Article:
Source.

Posted By: Paul - Wed Apr 28, 2021 - Comments (0)
Category: Travel, Trains and Other Vehicles on Rails, Dogs, Nineteenth Century, Twentieth Century, Postal Services

Grand Canyon, Colorado

May 1999: the U.S. Postal Service had printed 100 million copies of a stamp showing the Grand Canyon before anyone noticed that the stamp had "Grand Canyon, Colorado" printed in the corner. Luckily, the stamps hadn't been released to the public yet, but they all had to be destroyed and replaced with a new stamp which correctly placed the Grand Canyon in Arizona.

According to the site canyonology.com, the problems with the stamp didn't end there. It was discovered that the image of the canyon had been flipped left to right, but the postal service decided this wasn't enough of an error to warrant reprinting the stamp.

Salem Statesman Journal - May 18, 1999

Posted By: Alex - Wed Jun 17, 2020 - Comments (2)
Category: 1990s, Postal Services, Stamps

Juvenile Offender

Throw the book at her!

Source.



Posted By: Paul - Thu Nov 21, 2019 - Comments (3)
Category: Art, Crime, Toys, Children, 1930s, Postal Services

How We Do Things in Kansas

I love this genre of postcards that feature oversized common things like fish and various crops. This is one I had not seen before.



Source.

Posted By: Paul - Tue Mar 19, 2019 - Comments (1)
Category: Agriculture, Enlargements, Miniatures, and Other Matters of Scale, Excess, Overkill, Hyperbole and Too Much Is Not Enough, Horticulture and Gardens, Humor, Regionalism, Surrealism, Twentieth Century, Postal Services

Tom & Roy



I can tell you absolutely nothing about this.

Source.

Posted By: Paul - Fri Feb 22, 2019 - Comments (7)
Category: Human Marvels, Music, Postal Services

Animal of the Month Club

Creative Playthings, Inc. of Princeton, New Jersey launched its "Animal of the Month Club" in 1968. For $19.95, subscribers received small animals in the mail— not actually every month as the name of the club implied, but every few months. The animals included Argentine toads, a "mystery snail," newts, musk turtles, African underwater frogs, and Siamese fish.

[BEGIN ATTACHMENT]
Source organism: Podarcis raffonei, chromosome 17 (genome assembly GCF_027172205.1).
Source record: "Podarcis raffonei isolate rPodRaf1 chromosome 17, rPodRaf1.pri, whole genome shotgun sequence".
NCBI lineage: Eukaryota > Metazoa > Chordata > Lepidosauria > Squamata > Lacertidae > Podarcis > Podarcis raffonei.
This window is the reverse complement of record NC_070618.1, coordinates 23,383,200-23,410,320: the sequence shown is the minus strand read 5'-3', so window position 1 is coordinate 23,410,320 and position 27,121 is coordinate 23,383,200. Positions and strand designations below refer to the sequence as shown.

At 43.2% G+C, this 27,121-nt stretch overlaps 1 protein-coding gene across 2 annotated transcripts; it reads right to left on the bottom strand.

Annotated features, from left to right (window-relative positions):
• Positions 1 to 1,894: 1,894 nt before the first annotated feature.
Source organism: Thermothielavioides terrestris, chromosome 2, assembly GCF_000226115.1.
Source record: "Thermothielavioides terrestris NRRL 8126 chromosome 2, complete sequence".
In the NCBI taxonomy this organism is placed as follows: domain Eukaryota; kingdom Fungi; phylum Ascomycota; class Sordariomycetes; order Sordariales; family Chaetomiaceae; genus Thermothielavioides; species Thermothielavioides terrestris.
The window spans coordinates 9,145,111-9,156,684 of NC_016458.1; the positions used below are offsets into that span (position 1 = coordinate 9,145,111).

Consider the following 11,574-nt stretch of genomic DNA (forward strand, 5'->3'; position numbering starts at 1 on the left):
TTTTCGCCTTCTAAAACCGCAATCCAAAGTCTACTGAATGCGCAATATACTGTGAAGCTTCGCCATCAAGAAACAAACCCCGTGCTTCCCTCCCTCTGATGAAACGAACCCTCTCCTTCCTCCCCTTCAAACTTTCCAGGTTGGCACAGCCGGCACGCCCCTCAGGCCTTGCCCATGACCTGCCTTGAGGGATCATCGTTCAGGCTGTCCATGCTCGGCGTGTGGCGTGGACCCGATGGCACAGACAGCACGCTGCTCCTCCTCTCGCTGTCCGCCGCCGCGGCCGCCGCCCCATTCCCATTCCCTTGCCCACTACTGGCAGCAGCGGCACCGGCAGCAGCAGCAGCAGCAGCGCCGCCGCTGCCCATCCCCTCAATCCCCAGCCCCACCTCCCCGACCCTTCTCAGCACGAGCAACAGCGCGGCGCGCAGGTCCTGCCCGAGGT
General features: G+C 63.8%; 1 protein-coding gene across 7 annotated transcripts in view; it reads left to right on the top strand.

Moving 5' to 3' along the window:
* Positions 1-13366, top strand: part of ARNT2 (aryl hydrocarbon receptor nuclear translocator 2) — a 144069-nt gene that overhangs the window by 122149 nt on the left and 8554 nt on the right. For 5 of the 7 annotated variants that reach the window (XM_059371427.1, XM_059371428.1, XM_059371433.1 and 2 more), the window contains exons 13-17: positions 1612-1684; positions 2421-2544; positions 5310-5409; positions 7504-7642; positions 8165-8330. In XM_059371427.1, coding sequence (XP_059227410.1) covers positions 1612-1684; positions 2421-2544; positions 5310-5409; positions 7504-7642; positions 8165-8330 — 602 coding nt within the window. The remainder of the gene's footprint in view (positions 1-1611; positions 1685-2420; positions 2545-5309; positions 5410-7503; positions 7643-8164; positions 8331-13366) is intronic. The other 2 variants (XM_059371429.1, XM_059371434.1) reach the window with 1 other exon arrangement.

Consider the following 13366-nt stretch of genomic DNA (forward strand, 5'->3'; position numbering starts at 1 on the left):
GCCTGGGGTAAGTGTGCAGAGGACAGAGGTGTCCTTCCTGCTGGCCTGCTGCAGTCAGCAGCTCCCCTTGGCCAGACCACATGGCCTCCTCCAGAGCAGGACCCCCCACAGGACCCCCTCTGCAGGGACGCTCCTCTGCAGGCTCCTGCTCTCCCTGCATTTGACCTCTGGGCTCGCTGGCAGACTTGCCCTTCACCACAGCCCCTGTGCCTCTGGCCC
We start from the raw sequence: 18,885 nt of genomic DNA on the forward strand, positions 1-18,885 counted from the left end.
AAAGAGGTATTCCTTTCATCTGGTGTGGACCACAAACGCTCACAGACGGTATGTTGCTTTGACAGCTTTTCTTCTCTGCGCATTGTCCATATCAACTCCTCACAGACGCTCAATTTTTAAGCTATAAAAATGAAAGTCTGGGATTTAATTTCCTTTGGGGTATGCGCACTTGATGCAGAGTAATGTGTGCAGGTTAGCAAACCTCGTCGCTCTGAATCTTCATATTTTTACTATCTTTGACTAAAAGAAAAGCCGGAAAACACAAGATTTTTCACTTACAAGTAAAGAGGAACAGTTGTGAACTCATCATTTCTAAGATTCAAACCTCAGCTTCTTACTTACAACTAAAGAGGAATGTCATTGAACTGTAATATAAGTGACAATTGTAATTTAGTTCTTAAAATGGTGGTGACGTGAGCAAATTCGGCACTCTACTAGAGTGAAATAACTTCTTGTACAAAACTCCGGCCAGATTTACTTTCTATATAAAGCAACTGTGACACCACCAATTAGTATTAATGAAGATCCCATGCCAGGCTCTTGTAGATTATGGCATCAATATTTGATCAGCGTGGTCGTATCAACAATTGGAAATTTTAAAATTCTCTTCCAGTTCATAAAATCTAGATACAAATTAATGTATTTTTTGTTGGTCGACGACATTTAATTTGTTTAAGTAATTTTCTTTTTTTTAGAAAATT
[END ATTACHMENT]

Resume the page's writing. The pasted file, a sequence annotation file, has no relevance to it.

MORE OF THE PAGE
The club reflected Creative Playthings philosophy of "helping children to learn while they play." There was, unfortunately, one big problem with the execution of the concept. The animals kept dying in the mail. So, by 1970, the club was no more.

Tyrone Daily Herald - Apr 1, 1969



Akron Beacon Journal - Apr 20, 1969

Posted By: Alex - Tue Mar 06, 2018 - Comments (4)
Category: Animals, Clubs, Fraternities and Other Self-selecting Organizations, 1960s, Postal Services

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Alex Boese
Alex is the creator and curator of the Museum of Hoaxes. He's also the author of various weird, non-fiction, science-themed books such as Elephants on Acid and Psychedelic Apes.

Paul Di Filippo
Paul has been paid to put weird ideas into fictional form for over thirty years, in his career as a noted science fiction writer. He has recently begun blogging on many curious topics with three fellow writers at The Inferior 4+1.